I participate in the monthly PPL WG videoconference meetings as well as all the yearly annual seminars (VASCERN Days 2017, 2018 and 2019) and the PPL WG face to face meetings (like the one in London last year). I prefer the face to face meetings as it gives us the chance to have very interesting discussions with our colleagues and we can learn a lot from each other. We also have a very nice group of people in our working group so we can easily become friends with them as well. While our PPL WG face to face meeting this year will be held online (happening June 4-5th, 2020), we were very fortunate to see each other several times in person last year. The PPL WG is a very motivated group of people that share the same intentions, motivations and research goals, so it is really nice to work with them.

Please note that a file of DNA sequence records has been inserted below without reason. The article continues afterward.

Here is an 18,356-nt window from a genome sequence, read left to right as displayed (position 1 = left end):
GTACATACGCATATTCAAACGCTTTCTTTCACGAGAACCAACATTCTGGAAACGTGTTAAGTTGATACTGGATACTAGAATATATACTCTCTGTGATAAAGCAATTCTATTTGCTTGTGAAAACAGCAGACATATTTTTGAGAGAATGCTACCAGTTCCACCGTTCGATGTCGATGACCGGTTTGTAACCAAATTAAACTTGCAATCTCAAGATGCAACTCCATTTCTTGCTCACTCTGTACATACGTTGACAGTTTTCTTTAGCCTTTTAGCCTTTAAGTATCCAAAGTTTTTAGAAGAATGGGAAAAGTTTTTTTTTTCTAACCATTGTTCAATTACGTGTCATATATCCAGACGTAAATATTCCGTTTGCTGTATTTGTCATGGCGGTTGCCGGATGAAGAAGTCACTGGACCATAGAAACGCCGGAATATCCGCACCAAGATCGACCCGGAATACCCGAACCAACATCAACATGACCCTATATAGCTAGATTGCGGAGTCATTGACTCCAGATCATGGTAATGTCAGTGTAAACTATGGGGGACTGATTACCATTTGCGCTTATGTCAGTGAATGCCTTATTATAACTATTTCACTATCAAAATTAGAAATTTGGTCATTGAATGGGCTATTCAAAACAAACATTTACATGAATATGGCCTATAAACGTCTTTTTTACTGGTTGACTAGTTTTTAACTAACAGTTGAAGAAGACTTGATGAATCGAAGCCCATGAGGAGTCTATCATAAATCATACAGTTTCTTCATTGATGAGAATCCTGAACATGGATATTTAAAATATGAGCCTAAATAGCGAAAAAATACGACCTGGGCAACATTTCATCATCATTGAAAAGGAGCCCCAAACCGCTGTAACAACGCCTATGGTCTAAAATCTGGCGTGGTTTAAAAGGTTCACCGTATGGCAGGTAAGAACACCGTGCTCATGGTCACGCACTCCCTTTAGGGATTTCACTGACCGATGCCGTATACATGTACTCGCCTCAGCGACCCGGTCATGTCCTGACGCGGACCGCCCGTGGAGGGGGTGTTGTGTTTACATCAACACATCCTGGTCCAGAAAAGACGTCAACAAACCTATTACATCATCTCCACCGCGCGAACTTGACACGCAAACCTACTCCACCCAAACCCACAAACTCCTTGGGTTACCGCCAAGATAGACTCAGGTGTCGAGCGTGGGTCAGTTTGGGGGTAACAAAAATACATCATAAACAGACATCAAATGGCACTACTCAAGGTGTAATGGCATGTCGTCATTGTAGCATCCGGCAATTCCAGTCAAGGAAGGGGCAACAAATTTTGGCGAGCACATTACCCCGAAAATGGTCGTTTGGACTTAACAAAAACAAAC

8.What are the main achievements of VASCERN to date? What challenges does VASCERN still face?
Firstly, that we have been able to bring all of these experts and patient advocates together. It is a great way of getting to know each person in a more profound way and we can help each other enormously from sharing our experiences. For patients, I think that the VASCERN website is very valuable for finding resources and the VASCERN mobile app is also a great achievement as it allows patients to find the closest expert centers so that they can have a quicker referral and diagnosis and then receive the proper treatment they need for their rare disease.
One of the main challenges we still face in my opinion is setting up the VASCERN registry as it is a large and difficult task and will require support and time to enter all this patient data into a common registry. At UZ Leuven we are lucky as we have a rare disease board as well as a good coordinator and dedicated personnel that will be helping with this project, but for others it will not be as easy to do without support and funding. The fact that there are so many different database systems being used by each ERN adds an additional complication, so we need to find ways to efficiently extract and transfer data easily from our hospital databases to the new VASCERN registry.